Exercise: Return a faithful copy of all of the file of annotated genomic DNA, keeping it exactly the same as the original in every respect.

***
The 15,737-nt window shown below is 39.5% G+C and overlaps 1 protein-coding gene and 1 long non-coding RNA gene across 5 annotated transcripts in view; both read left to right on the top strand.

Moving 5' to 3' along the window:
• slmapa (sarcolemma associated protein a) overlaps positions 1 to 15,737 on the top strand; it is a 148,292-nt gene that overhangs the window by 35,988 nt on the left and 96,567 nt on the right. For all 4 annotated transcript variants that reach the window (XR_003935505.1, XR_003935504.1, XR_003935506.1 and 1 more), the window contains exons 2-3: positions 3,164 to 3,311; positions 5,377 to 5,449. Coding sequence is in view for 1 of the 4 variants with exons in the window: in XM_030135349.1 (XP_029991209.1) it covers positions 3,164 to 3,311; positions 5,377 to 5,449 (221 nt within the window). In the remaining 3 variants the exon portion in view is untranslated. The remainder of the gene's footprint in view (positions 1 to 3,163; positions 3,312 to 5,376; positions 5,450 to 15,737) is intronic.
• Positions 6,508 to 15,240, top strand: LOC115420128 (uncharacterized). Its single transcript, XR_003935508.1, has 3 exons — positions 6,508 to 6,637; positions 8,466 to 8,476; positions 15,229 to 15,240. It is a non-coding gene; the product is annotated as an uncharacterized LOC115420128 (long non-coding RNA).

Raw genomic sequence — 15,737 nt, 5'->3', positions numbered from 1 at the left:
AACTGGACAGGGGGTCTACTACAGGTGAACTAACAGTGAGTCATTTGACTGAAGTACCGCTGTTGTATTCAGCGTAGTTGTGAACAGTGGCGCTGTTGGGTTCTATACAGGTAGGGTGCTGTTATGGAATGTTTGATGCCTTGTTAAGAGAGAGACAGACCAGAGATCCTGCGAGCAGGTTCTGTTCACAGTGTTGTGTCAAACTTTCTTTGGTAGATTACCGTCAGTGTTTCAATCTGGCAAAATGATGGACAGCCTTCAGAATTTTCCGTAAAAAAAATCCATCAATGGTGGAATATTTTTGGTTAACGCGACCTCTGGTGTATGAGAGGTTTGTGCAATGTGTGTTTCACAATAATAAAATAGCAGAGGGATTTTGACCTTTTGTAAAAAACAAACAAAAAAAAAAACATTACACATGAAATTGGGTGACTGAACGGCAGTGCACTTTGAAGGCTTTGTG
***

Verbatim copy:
The 15,737-nt window shown below is 39.5% G+C and overlaps 1 protein-coding gene and 1 long non-coding RNA gene across 5 annotated transcripts in view; both read left to right on the top strand.

Moving 5' to 3' along the window:
• slmapa (sarcolemma associated protein a) overlaps positions 1 to 15,737 on the top strand; it is a 148,292-nt gene that overhangs the window by 35,988 nt on the left and 96,567 nt on the right. For all 4 annotated transcript variants that reach the window (XR_003935505.1, XR_003935504.1, XR_003935506.1 and 1 more), the window contains exons 2-3: positions 3,164 to 3,311; positions 5,377 to 5,449. Coding sequence is in view for 1 of the 4 variants with exons in the window: in XM_030135349.1 (XP_029991209.1) it covers positions 3,164 to 3,311; positions 5,377 to 5,449 (221 nt within the window). In the remaining 3 variants the exon portion in view is untranslated. The remainder of the gene's footprint in view (positions 1 to 3,163; positions 3,312 to 5,376; positions 5,450 to 15,737) is intronic.
• Positions 6,508 to 15,240, top strand: LOC115420128 (uncharacterized). Its single transcript, XR_003935508.1, has 3 exons — positions 6,508 to 6,637; positions 8,466 to 8,476; positions 15,229 to 15,240. It is a non-coding gene; the product is annotated as an uncharacterized LOC115420128 (long non-coding RNA).

Raw genomic sequence — 15,737 nt, 5'->3', positions numbered from 1 at the left:
AACTGGACAGGGGGTCTACTACAGGTGAACTAACAGTGAGTCATTTGACTGAAGTACCGCTGTTGTATTCAGCGTAGTTGTGAACAGTGGCGCTGTTGGGTTCTATACAGGTAGGGTGCTGTTATGGAATGTTTGATGCCTTGTTAAGAGAGAGACAGACCAGAGATCCTGCGAGCAGGTTCTGTTCACAGTGTTGTGTCAAACTTTCTTTGGTAGATTACCGTCAGTGTTTCAATCTGGCAAAATGATGGACAGCCTTCAGAATTTTCCGTAAAAAAAATCCATCAATGGTGGAATATTTTTGGTTAACGCGACCTCTGGTGTATGAGAGGTTTGTGCAATGTGTGTTTCACAATAATAAAATAGCAGAGGGATTTTGACCTTTTGTAAAAAACAAACAAAAAAAAAAACATTACACATGAAATTGGGTGACTGAACGGCAGTGCACTTTGAAGGCTTTGTG